One typical topic appearing in each couples’ counseling or coaching session is the lack of communication between them. It is not that they do not talk. They do, but they talk to themselves in a never-ending self-talk that happens to be negative.
One theory about the reason for marriage breakdown is that one or two of the married couple seem to be trapped in a conversation, in which they talk and they answer on behalf of their partner. In this conversation, their partner is critical and demanding, which makes them treat them with anger later on. When I ask them about their communication, they are very surprised to discover they never actually had these conversations with the other person.
Self-talk is a natural emotional outlet for people. Self-talk is the internal conversation a person has with himself or herself. It is the way to verbalize a person’s thoughts. Self-talk is a good way to handle stressful situations. When they are too overwhelming, people talk to themselves to find ways to handle the situation. They tell themselves the problem is not that big, they tell themselves they have solutions, they tell themselves things that will encourage them to “survive” the situation. Self-talk can be very helpful.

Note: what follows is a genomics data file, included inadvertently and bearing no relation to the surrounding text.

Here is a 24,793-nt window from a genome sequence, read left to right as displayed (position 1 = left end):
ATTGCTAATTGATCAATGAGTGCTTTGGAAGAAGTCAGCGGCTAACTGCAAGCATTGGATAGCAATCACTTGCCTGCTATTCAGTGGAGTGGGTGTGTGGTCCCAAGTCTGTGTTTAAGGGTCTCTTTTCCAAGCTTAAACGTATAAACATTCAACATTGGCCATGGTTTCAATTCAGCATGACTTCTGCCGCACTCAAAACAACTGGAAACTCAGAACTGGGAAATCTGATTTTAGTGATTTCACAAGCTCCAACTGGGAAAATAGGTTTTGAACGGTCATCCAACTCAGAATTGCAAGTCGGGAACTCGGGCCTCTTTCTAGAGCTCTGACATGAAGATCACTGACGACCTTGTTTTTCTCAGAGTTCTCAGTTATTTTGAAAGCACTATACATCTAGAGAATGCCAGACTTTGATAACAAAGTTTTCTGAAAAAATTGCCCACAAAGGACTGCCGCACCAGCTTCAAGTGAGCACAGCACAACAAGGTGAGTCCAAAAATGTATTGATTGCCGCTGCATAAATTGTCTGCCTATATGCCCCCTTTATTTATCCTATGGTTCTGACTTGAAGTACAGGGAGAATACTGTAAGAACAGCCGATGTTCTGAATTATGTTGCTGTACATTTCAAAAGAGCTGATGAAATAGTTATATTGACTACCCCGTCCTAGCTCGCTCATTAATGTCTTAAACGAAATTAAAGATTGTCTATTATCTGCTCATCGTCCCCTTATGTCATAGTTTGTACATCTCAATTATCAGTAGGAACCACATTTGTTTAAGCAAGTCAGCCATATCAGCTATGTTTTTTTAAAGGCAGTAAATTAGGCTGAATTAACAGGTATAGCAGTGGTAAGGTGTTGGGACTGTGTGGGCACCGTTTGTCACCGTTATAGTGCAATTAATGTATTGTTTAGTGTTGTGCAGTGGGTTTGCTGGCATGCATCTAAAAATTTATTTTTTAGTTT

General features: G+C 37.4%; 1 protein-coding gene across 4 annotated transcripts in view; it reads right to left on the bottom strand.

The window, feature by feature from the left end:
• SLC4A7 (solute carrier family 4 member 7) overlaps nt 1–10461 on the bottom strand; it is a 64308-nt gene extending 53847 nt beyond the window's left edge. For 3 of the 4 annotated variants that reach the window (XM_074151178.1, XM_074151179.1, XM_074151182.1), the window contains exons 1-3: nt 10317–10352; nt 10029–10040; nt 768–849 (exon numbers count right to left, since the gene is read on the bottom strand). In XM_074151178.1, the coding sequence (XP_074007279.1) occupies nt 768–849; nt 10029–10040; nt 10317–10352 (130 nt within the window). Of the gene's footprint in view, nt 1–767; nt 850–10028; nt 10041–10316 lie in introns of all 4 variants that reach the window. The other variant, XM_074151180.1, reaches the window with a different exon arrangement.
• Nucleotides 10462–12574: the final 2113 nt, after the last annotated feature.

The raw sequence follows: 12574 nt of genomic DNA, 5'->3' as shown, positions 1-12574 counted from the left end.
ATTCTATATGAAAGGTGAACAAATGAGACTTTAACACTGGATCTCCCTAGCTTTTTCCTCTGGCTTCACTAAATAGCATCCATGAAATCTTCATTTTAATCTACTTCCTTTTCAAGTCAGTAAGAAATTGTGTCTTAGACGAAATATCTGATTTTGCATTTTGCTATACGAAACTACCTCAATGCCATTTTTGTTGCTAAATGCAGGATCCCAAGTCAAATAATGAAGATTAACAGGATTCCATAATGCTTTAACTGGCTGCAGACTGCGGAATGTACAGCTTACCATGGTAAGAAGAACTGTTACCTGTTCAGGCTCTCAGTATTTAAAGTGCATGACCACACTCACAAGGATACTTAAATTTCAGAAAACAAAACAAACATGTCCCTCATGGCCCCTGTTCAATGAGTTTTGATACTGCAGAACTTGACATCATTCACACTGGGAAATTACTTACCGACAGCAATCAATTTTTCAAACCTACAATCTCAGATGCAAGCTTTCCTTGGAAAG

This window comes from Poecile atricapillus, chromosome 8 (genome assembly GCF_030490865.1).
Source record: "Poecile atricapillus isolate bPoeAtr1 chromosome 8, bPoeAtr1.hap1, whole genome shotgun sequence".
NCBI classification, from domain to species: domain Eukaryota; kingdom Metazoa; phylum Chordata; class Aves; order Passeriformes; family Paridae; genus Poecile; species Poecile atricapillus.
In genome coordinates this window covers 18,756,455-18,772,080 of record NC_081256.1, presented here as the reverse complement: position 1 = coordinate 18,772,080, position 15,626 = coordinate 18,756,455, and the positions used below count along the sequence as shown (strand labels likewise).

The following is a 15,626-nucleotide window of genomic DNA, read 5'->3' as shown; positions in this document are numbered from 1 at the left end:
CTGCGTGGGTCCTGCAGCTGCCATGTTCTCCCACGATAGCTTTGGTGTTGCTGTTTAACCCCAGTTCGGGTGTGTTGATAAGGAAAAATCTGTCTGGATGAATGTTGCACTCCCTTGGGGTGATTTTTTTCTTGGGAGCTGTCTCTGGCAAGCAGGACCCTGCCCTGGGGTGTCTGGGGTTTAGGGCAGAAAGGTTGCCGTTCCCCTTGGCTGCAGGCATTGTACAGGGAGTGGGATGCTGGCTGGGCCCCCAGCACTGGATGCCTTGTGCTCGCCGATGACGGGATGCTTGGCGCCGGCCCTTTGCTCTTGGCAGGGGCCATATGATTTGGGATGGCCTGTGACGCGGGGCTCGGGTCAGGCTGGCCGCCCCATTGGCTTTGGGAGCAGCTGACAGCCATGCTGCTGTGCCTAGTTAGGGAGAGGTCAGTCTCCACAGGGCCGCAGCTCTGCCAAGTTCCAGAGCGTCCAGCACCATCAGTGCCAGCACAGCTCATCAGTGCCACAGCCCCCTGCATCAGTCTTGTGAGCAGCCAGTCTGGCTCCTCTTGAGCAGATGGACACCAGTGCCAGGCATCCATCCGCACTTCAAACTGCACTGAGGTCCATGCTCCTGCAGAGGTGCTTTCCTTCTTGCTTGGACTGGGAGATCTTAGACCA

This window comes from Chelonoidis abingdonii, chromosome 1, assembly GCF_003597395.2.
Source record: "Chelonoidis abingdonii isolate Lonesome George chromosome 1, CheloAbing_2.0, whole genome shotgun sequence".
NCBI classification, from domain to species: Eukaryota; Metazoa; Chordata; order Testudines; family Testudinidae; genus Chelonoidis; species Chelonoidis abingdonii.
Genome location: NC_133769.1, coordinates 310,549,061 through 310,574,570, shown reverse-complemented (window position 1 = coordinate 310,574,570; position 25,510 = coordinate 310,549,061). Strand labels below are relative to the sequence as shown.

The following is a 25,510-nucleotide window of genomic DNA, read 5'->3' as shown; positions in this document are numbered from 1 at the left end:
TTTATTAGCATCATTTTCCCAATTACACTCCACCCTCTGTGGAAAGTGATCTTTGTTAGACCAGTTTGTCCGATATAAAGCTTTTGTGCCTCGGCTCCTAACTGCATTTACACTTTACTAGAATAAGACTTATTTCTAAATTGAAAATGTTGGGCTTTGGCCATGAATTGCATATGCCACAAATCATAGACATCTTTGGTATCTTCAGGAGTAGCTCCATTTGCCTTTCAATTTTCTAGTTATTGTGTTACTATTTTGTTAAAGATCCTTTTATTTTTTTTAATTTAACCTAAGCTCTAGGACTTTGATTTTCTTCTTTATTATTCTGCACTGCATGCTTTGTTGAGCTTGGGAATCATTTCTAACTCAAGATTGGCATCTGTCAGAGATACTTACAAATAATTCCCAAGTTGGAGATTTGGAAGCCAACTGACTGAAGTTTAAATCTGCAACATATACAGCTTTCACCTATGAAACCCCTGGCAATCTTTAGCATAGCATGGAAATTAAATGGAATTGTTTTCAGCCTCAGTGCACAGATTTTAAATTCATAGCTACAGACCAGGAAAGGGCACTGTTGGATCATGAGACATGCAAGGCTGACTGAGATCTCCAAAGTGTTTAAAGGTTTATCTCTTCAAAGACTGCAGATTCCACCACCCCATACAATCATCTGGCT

The problem in every relationship appears when the thoughts are negative and later on, the attitude towards the partner can be hostile and negative. People fearing a reaction may tell themselves things on behalf of their partner and react to them as if they have already happened.
Negative self-talk gives freedom to many feelings that do not support marriage like fear, jealousy, anger, frustration and even hate. Such feelings are fertile soil for divorce. It is impossible to find a divorcing couple having feelings of joy, happiness, love or satisfaction. In many cases after divorce, it takes years for people to awaken such feelings.
A young man in a 4-wheel drive was stuck in a remote desert place. He got out of his car and was very disappointed to see his front tire blown. He hurried to the back of his car for the spare tire.
“Thank God”, he said to himself, “The spare is fine”, and he took the spare out. When he reached for the Jack, it was not there.
“Where on Earth did I leave the Jack?” he asked himself, trying to remember. He looked all over but found nothing in the back of his car. He looked around him and saw only sand with no sign of life. Far in the distance, he saw some smoke going up, figured he would follow the smoke, and hoped he would find someone to lend him a jack.
As he walked, he saw a tiny house in the distance. The walk was long, the sand was soft and the walking was hard.